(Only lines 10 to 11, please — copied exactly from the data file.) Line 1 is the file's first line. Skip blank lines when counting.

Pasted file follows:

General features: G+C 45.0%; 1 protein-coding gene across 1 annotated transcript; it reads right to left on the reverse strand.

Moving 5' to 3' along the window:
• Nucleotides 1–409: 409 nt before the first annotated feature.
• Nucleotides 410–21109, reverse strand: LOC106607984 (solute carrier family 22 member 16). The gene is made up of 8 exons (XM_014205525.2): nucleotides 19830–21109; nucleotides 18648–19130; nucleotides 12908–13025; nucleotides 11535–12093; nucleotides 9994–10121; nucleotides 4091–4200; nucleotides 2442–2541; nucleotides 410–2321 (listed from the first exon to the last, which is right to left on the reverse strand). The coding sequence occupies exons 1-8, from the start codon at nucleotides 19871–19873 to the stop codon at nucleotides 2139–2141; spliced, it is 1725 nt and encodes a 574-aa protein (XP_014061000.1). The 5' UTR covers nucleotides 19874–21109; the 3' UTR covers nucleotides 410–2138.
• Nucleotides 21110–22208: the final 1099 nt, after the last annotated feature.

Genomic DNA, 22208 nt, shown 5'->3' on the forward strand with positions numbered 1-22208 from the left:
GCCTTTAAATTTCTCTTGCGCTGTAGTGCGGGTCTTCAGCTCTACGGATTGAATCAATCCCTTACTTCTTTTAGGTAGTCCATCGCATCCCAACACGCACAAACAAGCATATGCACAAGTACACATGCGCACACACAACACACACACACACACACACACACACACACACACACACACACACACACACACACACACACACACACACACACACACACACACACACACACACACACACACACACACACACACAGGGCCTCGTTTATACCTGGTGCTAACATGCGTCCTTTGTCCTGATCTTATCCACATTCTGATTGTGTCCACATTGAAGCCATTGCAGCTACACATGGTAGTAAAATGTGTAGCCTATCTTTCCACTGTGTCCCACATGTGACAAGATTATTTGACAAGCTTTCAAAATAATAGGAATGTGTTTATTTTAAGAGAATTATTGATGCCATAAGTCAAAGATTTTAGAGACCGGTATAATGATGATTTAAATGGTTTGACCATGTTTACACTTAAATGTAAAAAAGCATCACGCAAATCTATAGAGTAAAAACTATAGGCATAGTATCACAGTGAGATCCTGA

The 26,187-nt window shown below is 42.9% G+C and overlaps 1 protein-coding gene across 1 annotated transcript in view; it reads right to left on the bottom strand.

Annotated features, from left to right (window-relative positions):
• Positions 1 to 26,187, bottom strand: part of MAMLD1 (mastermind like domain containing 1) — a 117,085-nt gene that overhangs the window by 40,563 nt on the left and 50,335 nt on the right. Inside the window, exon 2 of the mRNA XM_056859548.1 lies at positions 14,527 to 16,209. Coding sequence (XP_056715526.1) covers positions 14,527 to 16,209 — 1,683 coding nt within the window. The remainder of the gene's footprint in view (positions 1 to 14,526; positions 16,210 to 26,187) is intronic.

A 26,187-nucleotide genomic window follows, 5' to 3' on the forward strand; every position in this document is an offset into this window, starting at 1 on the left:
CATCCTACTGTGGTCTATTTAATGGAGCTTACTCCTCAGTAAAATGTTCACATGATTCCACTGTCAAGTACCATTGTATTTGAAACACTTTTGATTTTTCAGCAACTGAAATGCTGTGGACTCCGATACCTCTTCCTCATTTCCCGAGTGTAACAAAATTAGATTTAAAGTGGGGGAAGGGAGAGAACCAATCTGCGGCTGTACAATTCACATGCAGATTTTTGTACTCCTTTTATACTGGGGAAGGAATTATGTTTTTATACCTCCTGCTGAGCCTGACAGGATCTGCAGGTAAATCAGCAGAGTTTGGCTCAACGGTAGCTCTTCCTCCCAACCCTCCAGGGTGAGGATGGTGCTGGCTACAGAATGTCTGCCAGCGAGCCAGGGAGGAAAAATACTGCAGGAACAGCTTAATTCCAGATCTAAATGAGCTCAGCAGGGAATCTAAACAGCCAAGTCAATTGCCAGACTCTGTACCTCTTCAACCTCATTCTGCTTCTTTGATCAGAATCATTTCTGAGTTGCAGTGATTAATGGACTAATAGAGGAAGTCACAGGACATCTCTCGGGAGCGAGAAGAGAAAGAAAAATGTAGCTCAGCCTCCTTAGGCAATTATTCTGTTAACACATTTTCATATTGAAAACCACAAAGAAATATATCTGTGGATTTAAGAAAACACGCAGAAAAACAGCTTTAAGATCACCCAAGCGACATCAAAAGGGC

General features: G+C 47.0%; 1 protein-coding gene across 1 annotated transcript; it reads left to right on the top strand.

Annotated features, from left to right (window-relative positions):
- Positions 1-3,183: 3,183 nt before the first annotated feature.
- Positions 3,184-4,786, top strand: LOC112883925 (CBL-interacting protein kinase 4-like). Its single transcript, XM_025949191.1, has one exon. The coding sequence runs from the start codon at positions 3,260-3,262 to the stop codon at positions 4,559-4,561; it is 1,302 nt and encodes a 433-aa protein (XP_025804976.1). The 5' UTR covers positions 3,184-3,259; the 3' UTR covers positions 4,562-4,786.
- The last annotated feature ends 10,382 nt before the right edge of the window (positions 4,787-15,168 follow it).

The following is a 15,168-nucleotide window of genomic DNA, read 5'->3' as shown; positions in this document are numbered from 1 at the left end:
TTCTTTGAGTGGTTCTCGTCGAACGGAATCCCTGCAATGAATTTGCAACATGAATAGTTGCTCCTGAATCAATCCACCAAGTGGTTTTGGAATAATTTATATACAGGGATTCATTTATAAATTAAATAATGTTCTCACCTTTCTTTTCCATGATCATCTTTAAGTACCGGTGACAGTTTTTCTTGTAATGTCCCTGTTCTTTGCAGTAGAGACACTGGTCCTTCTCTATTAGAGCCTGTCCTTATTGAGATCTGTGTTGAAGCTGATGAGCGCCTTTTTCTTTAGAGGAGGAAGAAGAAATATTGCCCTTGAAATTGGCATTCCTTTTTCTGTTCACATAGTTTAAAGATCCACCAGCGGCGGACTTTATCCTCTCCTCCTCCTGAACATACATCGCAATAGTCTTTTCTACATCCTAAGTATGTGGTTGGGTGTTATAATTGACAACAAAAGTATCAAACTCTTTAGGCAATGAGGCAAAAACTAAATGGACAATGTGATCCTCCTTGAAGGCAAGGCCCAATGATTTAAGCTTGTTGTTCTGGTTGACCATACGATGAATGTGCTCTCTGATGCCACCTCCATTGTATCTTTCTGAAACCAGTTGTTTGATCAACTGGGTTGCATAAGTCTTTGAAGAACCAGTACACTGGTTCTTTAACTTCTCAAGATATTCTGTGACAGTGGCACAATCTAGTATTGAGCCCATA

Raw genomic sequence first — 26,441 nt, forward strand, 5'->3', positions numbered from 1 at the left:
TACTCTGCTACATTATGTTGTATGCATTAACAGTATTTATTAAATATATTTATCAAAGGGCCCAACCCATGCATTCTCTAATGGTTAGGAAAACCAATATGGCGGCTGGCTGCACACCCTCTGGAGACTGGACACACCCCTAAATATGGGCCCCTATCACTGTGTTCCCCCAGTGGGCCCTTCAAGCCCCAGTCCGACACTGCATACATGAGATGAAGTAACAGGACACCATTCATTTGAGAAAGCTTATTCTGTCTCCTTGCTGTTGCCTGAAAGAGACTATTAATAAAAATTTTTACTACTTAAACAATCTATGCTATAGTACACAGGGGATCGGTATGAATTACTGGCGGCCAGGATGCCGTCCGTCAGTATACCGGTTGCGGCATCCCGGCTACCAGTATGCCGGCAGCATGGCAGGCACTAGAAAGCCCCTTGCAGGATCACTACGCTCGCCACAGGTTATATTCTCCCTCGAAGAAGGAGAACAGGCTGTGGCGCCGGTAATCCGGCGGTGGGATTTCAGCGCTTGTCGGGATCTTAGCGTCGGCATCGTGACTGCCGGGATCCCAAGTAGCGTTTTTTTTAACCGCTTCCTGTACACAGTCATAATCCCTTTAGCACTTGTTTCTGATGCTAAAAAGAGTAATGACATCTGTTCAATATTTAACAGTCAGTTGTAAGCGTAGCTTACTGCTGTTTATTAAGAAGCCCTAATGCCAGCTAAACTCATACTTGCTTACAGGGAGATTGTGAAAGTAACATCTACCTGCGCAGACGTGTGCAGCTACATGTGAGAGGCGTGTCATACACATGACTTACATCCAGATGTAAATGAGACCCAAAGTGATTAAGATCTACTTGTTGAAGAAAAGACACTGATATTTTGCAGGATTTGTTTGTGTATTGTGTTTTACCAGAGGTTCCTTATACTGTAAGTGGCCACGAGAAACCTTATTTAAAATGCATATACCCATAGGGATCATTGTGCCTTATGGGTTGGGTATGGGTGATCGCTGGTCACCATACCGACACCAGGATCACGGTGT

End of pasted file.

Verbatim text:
• Positions 1 to 26,187, bottom strand: part of MAMLD1 (mastermind like domain containing 1) — a 117,085-nt gene that overhangs the window by 40,563 nt on the left and 50,335 nt on the right. Inside the window, exon 2 of the mRNA XM_056859548.1 lies at positions 14,527 to 16,209. Coding sequence (XP_056715526.1) covers positions 14,527 to 16,209 — 1,683 coding nt within the window. The remainder of the gene's footprint in view (positions 1 to 14,526; positions 16,210 to 26,187) is intronic.

A 26,187-nucleotide genomic window follows, 5' to 3' on the forward strand; every position in this document is an offset into this window, starting at 1 on the left: